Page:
Today the hypochondriac is ridiculed and reviled, a figure of fun and an object of scorn. But for centuries, hypochondria was deemed a fashionable, even a desirable disorder. In this series, six writers look at the past and present of hypochondria. Personal, historical and political, these essays ask what we might learn from this troubling condition. Who gets labelled ‘hypochondriac’? What questions do hypochondriacs raise about the bodily nature of our existence, and about the way we separate health and illness? Might hypochondria even be a source not only of suffering, but also insight?
Unless she falls to the floor unconscious, Anne Boyer has always ignored signs of illness. Cancer, however, made her face her fallibility.
Writing about bodies, and hearing the stories of others’ bodies, Johanna Hedva also heard, over and over, how people blame themselves – and are encouraged to do this – for illness and disability.
Reading the writings of the lifelong hypochondriac Jacques Derrida during lockdown, Brian Dillon realises his own health anxiety has become unusually subdued.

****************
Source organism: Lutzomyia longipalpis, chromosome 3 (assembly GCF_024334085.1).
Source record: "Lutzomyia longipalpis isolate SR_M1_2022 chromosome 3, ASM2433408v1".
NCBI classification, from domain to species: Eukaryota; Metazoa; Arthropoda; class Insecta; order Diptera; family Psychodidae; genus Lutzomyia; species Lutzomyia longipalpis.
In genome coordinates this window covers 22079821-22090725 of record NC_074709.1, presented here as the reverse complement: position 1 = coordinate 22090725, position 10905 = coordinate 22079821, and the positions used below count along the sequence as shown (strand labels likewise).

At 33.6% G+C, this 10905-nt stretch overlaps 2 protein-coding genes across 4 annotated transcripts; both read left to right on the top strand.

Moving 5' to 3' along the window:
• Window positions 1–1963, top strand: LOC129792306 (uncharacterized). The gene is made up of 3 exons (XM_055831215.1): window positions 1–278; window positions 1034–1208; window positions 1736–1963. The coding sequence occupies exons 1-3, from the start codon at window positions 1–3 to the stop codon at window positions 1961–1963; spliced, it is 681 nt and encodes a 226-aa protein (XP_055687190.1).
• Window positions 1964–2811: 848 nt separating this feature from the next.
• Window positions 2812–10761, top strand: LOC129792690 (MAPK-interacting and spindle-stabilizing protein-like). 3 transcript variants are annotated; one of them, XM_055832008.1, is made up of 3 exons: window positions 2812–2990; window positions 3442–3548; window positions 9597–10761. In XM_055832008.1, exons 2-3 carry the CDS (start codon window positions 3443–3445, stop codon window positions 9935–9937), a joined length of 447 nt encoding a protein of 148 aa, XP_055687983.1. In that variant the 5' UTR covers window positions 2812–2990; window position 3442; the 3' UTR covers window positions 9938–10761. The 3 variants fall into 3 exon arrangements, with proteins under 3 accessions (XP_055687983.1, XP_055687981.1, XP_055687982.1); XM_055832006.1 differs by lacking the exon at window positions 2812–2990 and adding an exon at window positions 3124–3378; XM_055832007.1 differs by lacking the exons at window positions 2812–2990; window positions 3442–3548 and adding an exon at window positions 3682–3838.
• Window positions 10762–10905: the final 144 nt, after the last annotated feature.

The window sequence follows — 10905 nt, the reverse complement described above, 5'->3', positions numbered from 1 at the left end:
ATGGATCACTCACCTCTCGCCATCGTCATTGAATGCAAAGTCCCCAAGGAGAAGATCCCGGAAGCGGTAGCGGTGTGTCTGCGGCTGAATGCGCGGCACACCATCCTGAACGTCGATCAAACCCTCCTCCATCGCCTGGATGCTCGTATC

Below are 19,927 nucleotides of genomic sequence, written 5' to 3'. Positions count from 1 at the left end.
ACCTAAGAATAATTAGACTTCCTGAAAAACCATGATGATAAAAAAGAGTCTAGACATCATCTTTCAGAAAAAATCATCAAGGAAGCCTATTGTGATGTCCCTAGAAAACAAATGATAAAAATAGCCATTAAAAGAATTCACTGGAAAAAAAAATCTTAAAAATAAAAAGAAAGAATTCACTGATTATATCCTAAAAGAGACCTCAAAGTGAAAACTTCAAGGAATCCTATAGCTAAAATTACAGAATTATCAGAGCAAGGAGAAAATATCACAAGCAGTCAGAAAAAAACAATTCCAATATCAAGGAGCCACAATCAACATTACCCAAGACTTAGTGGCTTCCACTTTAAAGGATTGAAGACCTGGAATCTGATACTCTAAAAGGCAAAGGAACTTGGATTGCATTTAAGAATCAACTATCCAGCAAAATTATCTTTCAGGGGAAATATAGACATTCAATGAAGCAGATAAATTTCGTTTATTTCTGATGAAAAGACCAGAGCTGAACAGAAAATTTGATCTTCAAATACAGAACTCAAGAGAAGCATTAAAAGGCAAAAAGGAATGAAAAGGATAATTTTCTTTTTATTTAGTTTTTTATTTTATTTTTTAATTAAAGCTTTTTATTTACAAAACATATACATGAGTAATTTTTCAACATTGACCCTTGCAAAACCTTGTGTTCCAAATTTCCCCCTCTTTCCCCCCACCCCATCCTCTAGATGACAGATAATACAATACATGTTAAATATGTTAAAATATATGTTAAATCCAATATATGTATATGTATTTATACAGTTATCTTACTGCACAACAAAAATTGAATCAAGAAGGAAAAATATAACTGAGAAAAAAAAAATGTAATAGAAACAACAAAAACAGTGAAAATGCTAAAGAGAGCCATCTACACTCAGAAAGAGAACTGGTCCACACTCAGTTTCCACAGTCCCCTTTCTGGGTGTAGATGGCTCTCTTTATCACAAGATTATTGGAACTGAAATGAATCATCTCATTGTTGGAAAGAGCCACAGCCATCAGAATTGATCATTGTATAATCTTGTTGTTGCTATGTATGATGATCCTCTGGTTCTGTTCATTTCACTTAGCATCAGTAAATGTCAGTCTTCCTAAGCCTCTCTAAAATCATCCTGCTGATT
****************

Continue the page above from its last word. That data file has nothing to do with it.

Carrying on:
An intense focus on his own bodily sensations led poet Samuel Taylor Coleridge to self-medicate with narcotics. But this fascination also put Coleridge ahead of the medical sensibilities of his day.
Reading descriptions of the way humans become infested by parasitic flatworms, Daisy Lafarge experienced painful physical symptoms. Perhaps the very creature she was studying had invaded her body.
About the contributors
Will Rees is a director of Peninsula Press, and a Wellcome Trust–funded PhD student at UCL, where he is writing a literary history of hypochondria.
Naki is an artist of Ghanaian descent from two homes, Accra and London. Her work draws inspiration from quintessentially Ghanaian tropes and concerns: explorations of self and identity, social and personal conscience. She loves to work with abstract lines, portraits, colour and patterns. She works in ink and acrylic on paper, digital painting and canvas. Explosions of colour and patterns mark her rapidly evolving signature style. Her love for art and architecture are more than expressions of self: they represent an amalgam of all that has moulded her themes and style of painting. They are an assimilation of the kaleidoscope of cultural and structural vibrancy and vitality of a life spent immersed in distinctly different cultures.